Love of the sea leads to studies

2013-08-14 00:00

WHEN she was little, Nomcebo Sibisi loved sitting at the harbour and watching ships.

Born in Pietermaritzburg, she moved to Durban with her family at six and living in a coastal city meant the ocean bug soon bit her.

Sibisi soon decided that she wanted to work near the sea.

While she wasn’t sure what direction her passion for all things nautical would take her, she did come across maritime studies during her first year of university.

However, it was only four years later that she did something about it.

“I had no idea what maritime studies was until I got to university. I was studying law, and in my fourth year chose maritime law as an elective.

“My lecturer Dr Portia Ndlovu gave a presentation about the World Maritime University (WMU) and told us that it is one of the best institutions one can go to, to further their studies in maritime affairs … [I] vowed to myself that one day I would end up there.”

Now the bubbly student has received a scholarship to do her Masters in maritime affairs at the WMU in Sweden.

Sibisi’s scholarship is funded by the South African Maritime Safety Authority (Samsa), and at 22 years old, she is one of the youngest to be selected in this year’s group of 23 candidates.

“I am very grateful to Samsa. They are funding the whole 14-month programme, which involves tuition, flights there and back and [an allowance].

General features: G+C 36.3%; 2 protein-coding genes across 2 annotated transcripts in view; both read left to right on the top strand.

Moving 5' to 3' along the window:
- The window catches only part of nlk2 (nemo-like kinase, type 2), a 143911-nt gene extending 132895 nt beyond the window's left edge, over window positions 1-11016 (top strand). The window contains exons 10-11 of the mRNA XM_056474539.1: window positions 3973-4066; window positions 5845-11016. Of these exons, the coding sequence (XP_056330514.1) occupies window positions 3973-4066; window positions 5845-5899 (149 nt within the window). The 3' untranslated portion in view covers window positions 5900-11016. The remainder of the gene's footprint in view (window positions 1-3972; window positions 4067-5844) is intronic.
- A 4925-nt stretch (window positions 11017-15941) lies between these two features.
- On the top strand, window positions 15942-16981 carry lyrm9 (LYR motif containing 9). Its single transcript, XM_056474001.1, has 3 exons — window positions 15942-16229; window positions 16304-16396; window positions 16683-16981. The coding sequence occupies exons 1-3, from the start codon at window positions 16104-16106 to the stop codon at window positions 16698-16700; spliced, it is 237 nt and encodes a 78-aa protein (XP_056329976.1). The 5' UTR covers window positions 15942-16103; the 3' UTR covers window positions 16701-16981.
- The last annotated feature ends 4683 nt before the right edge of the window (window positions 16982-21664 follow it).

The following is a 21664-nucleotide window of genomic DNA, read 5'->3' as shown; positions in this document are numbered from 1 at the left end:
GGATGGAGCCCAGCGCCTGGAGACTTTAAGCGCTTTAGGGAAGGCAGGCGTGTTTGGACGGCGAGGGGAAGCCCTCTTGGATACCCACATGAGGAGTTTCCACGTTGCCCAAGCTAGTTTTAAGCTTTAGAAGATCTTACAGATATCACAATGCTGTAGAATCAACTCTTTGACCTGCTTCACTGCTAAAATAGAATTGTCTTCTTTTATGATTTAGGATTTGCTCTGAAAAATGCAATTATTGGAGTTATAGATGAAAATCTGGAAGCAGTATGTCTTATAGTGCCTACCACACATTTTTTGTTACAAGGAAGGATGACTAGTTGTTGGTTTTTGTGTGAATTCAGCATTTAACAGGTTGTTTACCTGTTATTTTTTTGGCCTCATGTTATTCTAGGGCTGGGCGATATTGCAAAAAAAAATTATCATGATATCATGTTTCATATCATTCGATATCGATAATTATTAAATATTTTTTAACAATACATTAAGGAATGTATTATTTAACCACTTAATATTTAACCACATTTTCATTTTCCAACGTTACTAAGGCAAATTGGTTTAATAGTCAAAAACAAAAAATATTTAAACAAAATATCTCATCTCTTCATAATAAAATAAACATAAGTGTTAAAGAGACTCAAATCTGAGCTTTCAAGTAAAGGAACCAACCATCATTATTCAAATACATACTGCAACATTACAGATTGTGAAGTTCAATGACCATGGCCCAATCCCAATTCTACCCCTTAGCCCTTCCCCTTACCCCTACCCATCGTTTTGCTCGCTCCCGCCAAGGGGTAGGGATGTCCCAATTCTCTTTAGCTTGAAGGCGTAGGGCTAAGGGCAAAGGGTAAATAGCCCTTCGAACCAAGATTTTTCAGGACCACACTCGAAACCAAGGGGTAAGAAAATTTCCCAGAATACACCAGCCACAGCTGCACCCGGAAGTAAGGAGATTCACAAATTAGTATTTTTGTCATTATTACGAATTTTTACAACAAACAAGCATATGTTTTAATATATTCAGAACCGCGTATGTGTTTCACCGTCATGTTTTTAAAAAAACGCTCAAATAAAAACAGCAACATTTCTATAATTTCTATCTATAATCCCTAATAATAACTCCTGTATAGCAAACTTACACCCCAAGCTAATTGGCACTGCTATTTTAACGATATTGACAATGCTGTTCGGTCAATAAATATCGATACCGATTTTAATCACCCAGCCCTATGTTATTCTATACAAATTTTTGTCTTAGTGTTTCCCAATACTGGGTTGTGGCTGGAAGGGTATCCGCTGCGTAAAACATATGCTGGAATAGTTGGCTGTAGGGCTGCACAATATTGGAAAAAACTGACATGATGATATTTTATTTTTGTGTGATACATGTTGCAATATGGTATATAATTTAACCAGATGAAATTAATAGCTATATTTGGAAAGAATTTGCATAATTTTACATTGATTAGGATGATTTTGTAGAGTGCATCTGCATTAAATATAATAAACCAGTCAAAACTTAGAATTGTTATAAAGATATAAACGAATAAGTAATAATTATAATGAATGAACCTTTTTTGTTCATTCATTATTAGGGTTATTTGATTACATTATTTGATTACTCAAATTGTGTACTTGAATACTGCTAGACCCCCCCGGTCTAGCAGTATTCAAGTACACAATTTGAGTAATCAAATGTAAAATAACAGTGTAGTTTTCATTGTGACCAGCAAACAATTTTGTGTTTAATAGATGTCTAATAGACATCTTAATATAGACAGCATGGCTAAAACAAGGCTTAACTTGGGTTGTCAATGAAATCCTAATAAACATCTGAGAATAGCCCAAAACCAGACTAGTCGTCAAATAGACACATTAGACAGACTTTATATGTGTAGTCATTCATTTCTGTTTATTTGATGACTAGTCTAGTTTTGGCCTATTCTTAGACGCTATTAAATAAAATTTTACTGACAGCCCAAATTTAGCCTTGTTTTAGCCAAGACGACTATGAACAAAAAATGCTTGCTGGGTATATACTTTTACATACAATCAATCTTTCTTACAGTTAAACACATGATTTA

“People may be afraid to leave the country on their own. My grandfather always said ‘broaden your horizons’, and with this opportunity I will.”

Her passion for the sea and the maritime industry is something she wants to share. She is the co- founder and director of Youth Chamber of Shipping in Africa, an NPO she started in university to spread awareness of the maritime industry to youth of South Africa. In addition to this, Sibisi teaches grade 10, 11 and 12 maritime economics at New Forest High School.

“This is a white male-dominated field and I took that as a challenge to want to learn more about this industry, and to break the norms and boundaries that exist within it.

“The people of South Africa, especially the ones who were previously disadvantaged, need to know that there is a blue economy waiting for us to tap into. That is what motivates me to learn more and more about Maritime studies so I can pass on my knowledge to other people.”

Sibisi leaves for Sweden in September to read for a Master’s of Science in maritime affairs majoring in law and policy. When she returns, she will continue with her Master’s in Commerce, maritime studies at the University of KwaZulu-Natal.

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